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Ending New York’s Stop-and-Frisk Did Not Increase Crime

New York City police ended their stop-and-frisk policy two years ago. Dire predictions about increased crime were wrong.

  • James Cullen
April 11, 2016

Cross-posted on Bill­Moy­

Despite what many may claim, the United States is not in the midst of a nation­wide crime wave. In fact, the aver­age Amer­ican can still enjoy some of the safest times on record. This is espe­cially true in our largest city, New York, which also used to be one of our most danger­ous. Given that history, it’s not surpris­ing that New York­ers care­fully watch for any sign of an increase in crime, even while our city tops the list of safe large cities.

Most recently, journ­al­ists poin­ted to an increase in murder as renewed cause for concern in the Big Apple. Comment­at­ors are saying the uptick is only the begin­ning, in part because the city has wound down its contro­ver­sial “stop-and-frisk” program, in which police stopped and searched citizens, allegedly without cause.

With stop-and-frisk now several years past, it’s an oppor­tune time to eval­u­ate that claim. The program’s end, it turns out, did not herald the start of a new city­wide crime wave.

Stop-and-frisk became a cent­ral issue in the 2013 mayoral race because of a concern that the program uncon­sti­tu­tion­ally targeted communit­ies of color. The program’s support­ers disputed this, insist­ing that stop-and-frisk was essen­tial for fight­ing crime in such a huge city.

Bill de Blasio, who won that 2013 mayoral elec­tion, campaigned on a prom­ise to end stop-and-frisk. But, the courts nearly beat him to it. In August 2013, federal district court judge Shira Scheind­lin found that stop-and-frisk had become a “policy of indir­ect racial profil­ing” and that the police had searched inno­cent people without any object­ive reason to suspect them of wrong­do­ing. Then-Mayor Michael Bloomberg and Raymond Kelly, the city’s police commis­sioner at the time, cham­pioned the program as a crit­ical compon­ent of redu­cing murders and major crimes to historic lows. Bloomberg even sought to appeal Judge Scheind­lin’s order, winning a tempor­ary reprieve from the appeals court, and vowed to continue stop-and-frisk through the remain­ing four months of his term. “I would­n’t want to be respons­ible for a lot of people dying,” Bloomberg said at the time.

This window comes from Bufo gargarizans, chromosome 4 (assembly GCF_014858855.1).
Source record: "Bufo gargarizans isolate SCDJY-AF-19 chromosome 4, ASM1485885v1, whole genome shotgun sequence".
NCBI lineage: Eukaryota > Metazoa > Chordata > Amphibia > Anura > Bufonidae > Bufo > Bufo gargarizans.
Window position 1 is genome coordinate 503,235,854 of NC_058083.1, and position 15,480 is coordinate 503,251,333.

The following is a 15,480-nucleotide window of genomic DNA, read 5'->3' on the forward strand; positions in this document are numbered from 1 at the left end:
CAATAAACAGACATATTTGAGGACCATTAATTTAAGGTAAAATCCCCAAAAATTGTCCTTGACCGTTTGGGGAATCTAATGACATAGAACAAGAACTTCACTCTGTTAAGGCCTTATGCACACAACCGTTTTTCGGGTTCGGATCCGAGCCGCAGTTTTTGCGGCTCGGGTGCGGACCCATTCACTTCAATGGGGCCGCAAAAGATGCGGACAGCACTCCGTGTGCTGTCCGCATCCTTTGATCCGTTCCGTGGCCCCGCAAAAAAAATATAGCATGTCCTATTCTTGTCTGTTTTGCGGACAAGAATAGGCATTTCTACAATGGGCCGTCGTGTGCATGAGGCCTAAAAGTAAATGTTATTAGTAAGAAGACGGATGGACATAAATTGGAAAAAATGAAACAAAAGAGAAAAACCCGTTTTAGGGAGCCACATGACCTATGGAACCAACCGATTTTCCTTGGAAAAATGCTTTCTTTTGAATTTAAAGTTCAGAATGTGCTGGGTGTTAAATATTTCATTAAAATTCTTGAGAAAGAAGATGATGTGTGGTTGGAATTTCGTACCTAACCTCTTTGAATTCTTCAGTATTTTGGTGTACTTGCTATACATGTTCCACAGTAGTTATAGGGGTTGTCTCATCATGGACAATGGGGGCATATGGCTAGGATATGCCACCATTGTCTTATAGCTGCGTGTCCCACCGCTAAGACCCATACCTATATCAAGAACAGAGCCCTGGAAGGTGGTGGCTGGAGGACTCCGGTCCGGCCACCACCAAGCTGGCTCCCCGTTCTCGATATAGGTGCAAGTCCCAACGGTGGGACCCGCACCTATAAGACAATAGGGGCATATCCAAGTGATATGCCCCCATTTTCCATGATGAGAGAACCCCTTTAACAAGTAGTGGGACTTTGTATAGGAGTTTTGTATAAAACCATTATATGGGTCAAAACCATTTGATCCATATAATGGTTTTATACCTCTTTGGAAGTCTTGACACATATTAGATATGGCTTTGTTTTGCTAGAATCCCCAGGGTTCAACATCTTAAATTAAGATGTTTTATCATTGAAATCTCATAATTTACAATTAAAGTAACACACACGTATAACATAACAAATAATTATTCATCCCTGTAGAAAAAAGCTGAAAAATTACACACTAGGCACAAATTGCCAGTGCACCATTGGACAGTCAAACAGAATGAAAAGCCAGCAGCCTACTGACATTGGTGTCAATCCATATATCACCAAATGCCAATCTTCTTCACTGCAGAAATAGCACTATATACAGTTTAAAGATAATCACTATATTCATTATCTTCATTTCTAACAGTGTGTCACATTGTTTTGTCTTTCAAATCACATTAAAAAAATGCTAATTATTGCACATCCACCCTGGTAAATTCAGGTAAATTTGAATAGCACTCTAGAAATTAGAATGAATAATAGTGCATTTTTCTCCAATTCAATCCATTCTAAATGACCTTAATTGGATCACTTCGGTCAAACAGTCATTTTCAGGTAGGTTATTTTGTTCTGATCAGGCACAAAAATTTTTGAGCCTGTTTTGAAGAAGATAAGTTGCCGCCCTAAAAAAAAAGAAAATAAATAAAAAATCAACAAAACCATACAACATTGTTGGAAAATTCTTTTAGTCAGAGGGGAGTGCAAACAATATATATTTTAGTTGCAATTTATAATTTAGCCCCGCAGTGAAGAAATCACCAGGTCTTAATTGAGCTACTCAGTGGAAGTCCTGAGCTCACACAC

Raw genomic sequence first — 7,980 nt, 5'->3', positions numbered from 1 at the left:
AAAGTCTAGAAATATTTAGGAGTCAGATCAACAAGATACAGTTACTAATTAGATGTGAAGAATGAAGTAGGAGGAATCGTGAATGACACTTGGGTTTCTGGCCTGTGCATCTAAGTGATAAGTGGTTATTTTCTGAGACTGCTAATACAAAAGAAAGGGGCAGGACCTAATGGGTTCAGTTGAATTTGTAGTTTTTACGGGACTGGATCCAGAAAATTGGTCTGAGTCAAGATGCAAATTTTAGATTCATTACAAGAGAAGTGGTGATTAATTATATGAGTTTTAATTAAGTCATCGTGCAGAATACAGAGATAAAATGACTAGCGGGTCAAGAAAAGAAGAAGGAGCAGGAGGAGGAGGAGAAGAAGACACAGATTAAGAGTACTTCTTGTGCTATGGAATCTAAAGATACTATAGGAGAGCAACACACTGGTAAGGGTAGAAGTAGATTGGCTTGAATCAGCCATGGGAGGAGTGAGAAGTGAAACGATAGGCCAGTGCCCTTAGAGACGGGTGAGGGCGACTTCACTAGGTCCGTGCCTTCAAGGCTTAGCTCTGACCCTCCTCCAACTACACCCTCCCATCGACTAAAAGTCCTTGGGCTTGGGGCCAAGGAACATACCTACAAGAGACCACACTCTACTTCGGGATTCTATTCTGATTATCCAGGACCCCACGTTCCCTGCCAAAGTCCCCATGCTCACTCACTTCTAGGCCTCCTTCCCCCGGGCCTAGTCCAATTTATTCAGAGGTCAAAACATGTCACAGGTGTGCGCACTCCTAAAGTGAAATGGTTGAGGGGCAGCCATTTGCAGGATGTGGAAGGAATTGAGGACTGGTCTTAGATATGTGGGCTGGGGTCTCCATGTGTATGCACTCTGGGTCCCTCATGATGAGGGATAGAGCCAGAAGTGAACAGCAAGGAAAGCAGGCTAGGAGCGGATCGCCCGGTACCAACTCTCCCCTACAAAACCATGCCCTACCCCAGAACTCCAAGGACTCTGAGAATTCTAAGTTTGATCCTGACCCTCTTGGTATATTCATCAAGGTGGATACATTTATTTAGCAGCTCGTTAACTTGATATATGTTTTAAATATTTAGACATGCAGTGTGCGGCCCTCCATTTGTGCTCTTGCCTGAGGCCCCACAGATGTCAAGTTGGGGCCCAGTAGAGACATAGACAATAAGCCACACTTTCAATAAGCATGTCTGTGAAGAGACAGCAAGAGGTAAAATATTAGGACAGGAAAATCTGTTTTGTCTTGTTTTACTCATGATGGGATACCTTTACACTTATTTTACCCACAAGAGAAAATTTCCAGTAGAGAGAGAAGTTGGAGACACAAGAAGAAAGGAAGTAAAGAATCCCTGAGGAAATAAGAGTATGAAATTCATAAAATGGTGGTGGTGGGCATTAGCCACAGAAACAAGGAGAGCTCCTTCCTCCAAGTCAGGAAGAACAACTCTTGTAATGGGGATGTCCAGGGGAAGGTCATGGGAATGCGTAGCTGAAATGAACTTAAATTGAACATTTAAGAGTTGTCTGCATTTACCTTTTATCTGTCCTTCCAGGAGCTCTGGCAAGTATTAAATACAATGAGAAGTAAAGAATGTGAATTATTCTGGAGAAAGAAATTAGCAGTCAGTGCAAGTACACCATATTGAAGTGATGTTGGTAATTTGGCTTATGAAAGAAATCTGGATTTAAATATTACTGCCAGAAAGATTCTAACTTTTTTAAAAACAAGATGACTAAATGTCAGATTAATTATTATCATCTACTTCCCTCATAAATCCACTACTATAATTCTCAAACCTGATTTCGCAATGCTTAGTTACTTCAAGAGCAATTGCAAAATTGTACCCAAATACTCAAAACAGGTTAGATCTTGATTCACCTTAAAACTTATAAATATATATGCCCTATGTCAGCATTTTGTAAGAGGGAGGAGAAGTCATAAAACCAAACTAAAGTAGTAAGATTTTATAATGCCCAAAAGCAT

The stop-and-frisk era form­ally drew to a close in Janu­ary 2014, when newly-elec­ted Mayor de Blasio settled the litig­a­tion and ended the program.

In the years lead­ing up to the program’s offi­cial end, stops had already begun to plum­met, lead­ing article after article to claim that a jump in crime was just around the corner. All of the hard work of previ­ous mayors and police chiefs could be undone, some said.

This alarm turned out to be both prema­ture and incor­rect, and data from the history of the program indic­ates this should­n’t be much of a surprise.

After grow­ing slowly in the early 2000s, stop-and-frisk began to rapidly increase in 2006, when there were 500,000 stops city­wide. By 2011 the number peaked at 685,000. It then began to fall, first to 533,000 stops in 2012.

Given this large scale effort, one might expect crime gener­ally, and murder specific­ally, to increase as stops tapered off between 2012 and 2014. Instead, as shown in Figure 1, the number of murders fell while the number of stops declined. Murder also contin­ued to drop after as stop-and-frisk wound down from its 2011 peak. In fact, the biggest fall in murder rates occurred precisely when the number of stops also fell by a large amount — in 2013.

Figure 1: Stops vs. Homicides in NYC (2006–2015)

Source: NYCLU Stop-and-Frisk data and NYC CompStat (2006–2015). 

Figure 2 shows that crime in general also fell, both while the number of stops increased and fell. Crime contin­ued to decline as the program wound to its 2014 close.

Figure 2: Stops vs. Crime in NYC (2006–2015)

Source: NYCLU Stop-and-Frisk data and NYC Compstat. 

Stat­ist­ic­ally, no rela­tion­ship between stop-and-frisk and crime seems appar­ent. New York remains safer than it was 5, 10, or 25 years ago. As analysis by the Bren­nan Center has shown, a part of this was the intro­duc­tion of CompStat, which allowed police to consult data when making decisions about where and how to respond to crime.

Listen­ing to the data has made New York­ers safer, and it’s import­ant to listen again. It says loud and clear: ending stop-and-frisk didn’t cause a crime wave in the city.